It's all fun and games

Today, a discussion spawned in a queer boardgaming Whatsapp group I am a member of, about the boundaries of cheating, the value of rules and about competitiveness and fun.

In general, I like to think of myself as 'not competitive'. To me this means I don't try to win in games, but to just enjoy the experience. In the discussion I shared that I sometimes make smaller moves when I have a big lead, to even the game a bit. Not everyone in the discussion liked this.

To give a bit more context: I play the game of Go and I am around 7 kyu. This means that if I go to a tournament, I have no chance of winning a top-3 position, but against someone who knows all the rules but hasn't played before, I have a chance of winning that nears 100%. That's not my style of winning.

To me, the experience of the game is just much more important than winning.

Until someone is holding back

Someone in the discussion said they found it unfair to let someone play with a handicap without them knowing it. I have never thought of my 'holding back' in this way, but I think they have a point. Players are doing their best and they expect me to play to my full ability as well. Holding back undermines the base of the game.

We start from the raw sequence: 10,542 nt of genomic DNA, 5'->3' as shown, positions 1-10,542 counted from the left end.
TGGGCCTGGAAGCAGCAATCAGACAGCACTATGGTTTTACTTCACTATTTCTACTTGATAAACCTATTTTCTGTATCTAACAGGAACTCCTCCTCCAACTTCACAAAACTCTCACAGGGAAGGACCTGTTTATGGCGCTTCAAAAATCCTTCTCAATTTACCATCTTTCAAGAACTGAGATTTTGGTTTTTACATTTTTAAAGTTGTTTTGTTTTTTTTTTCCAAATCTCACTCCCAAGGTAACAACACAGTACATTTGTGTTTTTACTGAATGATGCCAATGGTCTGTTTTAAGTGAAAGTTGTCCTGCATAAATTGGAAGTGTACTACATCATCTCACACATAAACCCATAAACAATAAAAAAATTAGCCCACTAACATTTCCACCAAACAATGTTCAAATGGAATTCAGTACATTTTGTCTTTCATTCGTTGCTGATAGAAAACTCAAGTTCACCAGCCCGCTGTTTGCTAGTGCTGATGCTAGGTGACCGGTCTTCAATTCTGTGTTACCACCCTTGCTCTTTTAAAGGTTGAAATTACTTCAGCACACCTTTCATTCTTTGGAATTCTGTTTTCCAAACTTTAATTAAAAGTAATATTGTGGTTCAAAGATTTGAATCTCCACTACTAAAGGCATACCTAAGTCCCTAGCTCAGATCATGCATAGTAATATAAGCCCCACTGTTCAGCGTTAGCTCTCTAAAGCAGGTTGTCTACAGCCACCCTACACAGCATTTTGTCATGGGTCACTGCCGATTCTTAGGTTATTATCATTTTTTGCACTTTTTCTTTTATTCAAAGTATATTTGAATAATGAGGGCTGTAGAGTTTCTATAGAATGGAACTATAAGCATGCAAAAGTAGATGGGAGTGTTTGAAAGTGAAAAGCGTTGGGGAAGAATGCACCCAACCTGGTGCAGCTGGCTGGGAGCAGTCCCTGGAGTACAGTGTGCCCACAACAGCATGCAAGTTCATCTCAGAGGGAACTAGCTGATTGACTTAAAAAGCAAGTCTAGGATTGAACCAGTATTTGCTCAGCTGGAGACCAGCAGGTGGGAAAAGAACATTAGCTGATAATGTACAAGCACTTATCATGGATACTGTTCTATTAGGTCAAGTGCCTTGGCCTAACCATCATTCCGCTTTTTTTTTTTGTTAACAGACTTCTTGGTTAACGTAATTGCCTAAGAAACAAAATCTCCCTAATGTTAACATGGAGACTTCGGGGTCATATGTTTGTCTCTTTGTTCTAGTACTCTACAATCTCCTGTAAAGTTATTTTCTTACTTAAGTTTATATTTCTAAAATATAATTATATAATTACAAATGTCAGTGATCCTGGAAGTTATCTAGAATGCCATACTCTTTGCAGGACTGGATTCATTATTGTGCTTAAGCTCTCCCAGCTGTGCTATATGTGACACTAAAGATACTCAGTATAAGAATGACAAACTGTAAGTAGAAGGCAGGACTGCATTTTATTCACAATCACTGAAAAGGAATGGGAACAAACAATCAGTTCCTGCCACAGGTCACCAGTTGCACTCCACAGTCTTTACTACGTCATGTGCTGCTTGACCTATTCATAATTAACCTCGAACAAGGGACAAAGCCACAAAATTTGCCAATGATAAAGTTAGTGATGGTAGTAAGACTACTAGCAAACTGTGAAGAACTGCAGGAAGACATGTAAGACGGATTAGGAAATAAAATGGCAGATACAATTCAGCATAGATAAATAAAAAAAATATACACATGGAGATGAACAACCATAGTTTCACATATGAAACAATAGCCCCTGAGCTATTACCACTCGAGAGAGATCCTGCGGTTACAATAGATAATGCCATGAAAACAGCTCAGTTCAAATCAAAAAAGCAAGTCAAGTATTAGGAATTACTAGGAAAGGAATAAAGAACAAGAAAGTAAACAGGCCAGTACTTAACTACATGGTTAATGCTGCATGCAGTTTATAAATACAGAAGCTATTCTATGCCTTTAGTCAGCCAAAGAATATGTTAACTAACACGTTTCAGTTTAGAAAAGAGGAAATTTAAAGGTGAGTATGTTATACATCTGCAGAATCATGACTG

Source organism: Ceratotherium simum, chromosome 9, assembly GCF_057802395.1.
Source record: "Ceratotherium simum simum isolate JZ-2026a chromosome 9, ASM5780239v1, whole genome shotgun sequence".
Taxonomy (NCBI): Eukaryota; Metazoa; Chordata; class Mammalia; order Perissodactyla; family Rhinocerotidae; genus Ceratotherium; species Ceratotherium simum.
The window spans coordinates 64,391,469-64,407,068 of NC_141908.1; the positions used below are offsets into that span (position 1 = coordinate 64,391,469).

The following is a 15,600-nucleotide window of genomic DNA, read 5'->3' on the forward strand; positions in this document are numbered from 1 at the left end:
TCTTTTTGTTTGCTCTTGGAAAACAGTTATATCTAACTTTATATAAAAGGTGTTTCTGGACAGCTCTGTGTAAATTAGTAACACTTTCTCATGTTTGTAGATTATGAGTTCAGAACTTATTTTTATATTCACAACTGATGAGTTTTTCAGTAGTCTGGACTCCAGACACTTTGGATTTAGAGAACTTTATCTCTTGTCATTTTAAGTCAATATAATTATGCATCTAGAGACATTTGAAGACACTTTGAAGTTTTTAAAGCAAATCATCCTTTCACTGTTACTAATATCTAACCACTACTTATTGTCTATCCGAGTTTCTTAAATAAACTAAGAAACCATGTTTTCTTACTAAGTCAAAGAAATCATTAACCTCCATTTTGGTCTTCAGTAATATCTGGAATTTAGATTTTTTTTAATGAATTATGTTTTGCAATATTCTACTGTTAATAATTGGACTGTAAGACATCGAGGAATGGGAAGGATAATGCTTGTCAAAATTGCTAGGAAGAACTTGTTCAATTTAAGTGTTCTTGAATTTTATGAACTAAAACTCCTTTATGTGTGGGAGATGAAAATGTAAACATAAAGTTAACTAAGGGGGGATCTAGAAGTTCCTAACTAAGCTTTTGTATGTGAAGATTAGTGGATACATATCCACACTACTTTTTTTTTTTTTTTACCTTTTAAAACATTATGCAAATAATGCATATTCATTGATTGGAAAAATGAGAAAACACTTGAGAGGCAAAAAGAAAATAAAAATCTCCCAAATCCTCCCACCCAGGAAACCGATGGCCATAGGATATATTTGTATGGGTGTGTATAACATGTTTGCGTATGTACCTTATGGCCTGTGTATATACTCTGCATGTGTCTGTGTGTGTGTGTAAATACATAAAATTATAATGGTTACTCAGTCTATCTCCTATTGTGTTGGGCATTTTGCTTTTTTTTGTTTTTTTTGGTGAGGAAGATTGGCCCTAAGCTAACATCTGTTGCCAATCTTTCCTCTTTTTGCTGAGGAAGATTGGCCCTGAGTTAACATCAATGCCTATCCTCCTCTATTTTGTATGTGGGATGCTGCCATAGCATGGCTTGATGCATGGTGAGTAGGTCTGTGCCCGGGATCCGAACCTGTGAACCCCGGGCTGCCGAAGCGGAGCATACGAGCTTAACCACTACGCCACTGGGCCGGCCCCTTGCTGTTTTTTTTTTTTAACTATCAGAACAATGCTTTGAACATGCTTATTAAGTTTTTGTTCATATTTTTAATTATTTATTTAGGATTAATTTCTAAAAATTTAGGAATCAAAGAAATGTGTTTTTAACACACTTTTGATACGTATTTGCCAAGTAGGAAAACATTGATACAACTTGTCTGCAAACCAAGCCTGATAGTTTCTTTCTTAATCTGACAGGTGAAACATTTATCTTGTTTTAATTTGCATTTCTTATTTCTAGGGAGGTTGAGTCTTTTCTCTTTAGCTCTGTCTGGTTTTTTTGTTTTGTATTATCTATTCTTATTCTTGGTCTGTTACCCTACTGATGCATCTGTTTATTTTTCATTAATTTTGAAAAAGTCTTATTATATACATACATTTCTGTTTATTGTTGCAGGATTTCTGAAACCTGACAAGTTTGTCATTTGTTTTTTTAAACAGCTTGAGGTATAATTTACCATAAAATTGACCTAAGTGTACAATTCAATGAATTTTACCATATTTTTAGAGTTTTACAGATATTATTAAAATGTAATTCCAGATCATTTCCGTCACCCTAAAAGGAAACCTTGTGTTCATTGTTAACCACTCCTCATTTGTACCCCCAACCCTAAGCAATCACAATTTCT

A story related to that: I was playing Ticket to Ride a lot with housemates and they were really fanatic about it. I could just never win: they always completed all their routes, they always went for the longer connections (those get more points) and in general they played efficient.

Then later I joined another friend group, who were already playing Ticket to Ride a lot. I joined their game and won by a huge margin, not just once but several weeks in a row. That is the kind of experience where I feel bad about winning.

But on the other hand: I only learned how to play well because the housemates did not hold back. And my friends also got better because I did not hold back in those first games. Not holding back makes everybody improve their understanding of the game.

The weight of winning

There is another part of not being competitive, which might have to do with the way I look at myself and others. In the past month, I have done a lot of reflecting on self-acceptance and feelings in general. I notice that not wanting to win also has a component of not wanting the attention that comes with it.

And it's not really attention I dislike, because I have it even more in a group I know very well and with people I value a lot. I think this is because the nature of being the 'winner' kind of places you above the rest of the group. It is this aspect I dislike.

But then again: if you agree to play a game, you agree that there will be a winner (depending on which game you pick, of course, but most games work this way). Someone has to fill that role at the end of it. For me personally, I think it would be good to explore my competitiveness a bit more, seeing what happens if I actually try to win.

Trying to win is a bit scary too, because if I actually try, there is still the chance that I loose. It is about valuing myself enough to say "yes I won, I am the best this time", as well as forgiving myself enough to say "I tried and lost, and I am still okay". Therapeutic boardgaming, I guess.